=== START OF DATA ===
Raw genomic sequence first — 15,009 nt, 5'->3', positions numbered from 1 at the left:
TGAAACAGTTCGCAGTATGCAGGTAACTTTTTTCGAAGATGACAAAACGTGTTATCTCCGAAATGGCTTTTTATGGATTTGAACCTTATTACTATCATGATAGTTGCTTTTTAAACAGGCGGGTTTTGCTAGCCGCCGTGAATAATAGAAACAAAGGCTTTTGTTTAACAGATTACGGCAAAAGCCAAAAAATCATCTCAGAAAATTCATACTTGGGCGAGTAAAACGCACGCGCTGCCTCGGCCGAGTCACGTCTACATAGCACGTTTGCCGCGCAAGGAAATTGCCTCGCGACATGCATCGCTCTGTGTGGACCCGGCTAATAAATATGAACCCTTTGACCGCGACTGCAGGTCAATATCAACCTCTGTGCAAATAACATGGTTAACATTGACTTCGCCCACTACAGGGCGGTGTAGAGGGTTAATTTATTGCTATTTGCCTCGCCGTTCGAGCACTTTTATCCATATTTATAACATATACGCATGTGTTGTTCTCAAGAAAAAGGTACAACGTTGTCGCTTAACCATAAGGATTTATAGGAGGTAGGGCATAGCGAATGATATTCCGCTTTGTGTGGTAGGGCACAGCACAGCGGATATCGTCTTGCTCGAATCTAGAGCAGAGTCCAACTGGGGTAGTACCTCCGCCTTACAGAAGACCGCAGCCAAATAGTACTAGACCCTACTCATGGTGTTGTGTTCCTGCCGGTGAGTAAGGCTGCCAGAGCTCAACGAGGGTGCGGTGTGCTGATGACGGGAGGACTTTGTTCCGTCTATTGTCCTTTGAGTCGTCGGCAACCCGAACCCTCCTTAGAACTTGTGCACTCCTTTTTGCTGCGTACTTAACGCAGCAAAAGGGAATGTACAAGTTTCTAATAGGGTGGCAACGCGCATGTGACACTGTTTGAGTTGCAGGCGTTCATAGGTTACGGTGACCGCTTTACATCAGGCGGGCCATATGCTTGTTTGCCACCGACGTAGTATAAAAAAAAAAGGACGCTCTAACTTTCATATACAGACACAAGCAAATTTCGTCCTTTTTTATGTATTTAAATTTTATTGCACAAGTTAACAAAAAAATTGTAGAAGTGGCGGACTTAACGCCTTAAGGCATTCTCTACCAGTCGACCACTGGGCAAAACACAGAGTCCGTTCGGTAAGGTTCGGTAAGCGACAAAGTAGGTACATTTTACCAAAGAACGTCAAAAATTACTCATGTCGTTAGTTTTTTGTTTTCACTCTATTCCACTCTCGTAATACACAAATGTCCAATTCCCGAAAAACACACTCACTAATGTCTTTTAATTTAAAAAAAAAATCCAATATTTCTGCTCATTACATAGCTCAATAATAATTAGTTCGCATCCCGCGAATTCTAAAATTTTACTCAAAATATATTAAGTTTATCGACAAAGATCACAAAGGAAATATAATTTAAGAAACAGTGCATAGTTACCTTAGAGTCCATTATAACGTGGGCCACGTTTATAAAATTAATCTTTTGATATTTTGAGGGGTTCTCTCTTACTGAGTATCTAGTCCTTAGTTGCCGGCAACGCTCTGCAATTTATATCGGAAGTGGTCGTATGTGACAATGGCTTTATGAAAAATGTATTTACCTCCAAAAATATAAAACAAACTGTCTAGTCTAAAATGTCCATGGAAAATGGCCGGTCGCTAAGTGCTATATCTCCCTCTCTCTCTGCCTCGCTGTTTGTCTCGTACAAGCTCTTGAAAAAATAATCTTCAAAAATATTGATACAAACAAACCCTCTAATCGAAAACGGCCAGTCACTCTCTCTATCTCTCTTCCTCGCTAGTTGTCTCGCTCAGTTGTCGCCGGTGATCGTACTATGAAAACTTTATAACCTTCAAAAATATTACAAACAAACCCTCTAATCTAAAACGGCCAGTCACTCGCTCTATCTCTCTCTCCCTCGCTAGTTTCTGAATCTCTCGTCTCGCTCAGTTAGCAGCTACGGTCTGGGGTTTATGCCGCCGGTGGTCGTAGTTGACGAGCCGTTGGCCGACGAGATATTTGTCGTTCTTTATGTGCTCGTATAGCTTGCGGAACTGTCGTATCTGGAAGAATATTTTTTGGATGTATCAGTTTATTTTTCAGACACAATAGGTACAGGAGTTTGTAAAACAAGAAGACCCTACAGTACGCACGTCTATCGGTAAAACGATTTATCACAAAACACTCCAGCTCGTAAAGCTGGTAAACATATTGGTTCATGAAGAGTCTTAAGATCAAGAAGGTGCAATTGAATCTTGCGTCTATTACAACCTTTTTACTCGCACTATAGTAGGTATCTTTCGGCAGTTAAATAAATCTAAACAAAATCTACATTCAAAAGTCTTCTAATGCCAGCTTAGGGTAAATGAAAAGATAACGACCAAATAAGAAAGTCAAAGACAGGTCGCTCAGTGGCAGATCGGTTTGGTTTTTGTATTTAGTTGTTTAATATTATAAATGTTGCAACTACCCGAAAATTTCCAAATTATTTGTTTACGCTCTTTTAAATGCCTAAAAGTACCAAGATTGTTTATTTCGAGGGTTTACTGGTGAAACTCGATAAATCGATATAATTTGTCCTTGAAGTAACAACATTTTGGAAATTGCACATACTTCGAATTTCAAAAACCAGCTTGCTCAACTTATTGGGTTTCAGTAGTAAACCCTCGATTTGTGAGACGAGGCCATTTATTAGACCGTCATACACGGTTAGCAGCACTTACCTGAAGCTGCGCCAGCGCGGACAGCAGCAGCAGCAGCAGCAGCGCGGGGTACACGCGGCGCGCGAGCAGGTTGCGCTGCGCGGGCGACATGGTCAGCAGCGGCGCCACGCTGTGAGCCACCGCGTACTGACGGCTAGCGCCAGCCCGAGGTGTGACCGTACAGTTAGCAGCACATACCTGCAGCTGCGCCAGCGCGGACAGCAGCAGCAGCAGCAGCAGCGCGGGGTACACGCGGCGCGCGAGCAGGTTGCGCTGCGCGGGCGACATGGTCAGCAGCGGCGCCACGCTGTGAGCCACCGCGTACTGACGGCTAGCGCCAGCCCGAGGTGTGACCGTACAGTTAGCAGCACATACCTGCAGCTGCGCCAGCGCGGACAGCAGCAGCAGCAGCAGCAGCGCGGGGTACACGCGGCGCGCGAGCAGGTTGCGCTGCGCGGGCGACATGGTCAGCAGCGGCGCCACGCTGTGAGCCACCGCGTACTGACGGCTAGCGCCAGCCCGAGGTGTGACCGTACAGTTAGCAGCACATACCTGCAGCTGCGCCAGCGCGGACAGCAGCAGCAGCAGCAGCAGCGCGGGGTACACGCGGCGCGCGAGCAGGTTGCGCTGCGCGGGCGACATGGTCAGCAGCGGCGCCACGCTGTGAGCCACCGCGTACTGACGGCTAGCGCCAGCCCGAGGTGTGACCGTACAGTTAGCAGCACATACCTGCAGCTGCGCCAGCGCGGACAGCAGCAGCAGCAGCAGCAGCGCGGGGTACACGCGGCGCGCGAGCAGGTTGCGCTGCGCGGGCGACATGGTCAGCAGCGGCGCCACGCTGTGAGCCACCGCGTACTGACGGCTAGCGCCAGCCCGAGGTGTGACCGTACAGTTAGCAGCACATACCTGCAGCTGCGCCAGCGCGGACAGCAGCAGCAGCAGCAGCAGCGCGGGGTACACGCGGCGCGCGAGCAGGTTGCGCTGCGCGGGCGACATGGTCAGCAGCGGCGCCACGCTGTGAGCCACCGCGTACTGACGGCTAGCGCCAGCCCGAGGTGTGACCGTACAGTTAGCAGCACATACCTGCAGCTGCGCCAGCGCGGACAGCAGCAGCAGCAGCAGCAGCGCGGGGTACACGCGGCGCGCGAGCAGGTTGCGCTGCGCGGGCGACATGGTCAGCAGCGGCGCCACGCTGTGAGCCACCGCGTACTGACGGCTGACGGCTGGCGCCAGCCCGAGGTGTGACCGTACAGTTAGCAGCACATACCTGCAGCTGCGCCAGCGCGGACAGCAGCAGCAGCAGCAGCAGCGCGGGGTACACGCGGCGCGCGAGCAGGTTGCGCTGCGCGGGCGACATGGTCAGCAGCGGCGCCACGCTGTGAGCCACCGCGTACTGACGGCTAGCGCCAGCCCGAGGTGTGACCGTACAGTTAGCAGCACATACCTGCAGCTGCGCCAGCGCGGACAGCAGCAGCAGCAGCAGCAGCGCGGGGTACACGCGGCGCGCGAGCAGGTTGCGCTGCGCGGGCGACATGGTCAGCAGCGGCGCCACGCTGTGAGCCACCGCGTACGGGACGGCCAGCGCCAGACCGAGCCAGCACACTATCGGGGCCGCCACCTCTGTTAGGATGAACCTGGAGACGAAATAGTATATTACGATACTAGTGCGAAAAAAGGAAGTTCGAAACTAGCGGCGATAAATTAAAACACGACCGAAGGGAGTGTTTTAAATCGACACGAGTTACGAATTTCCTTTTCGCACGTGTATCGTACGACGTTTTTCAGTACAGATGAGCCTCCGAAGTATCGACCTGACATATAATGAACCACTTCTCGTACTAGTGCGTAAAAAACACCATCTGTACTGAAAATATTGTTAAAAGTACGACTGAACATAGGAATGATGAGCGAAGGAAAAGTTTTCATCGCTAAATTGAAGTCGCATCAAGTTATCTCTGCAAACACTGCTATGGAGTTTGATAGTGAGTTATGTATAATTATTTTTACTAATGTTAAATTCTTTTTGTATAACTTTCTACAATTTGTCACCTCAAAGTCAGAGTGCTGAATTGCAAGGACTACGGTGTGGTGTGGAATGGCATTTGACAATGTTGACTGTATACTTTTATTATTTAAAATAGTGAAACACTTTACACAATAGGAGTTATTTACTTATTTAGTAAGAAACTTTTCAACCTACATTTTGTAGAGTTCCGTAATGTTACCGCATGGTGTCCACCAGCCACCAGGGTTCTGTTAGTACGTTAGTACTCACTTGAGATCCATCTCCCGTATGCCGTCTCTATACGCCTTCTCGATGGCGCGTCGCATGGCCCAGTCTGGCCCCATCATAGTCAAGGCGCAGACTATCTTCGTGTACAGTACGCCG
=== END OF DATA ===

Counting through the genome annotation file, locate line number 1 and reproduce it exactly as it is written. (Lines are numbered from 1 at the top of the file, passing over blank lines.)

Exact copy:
Raw genomic sequence first — 15,009 nt, 5'->3', positions numbered from 1 at the left: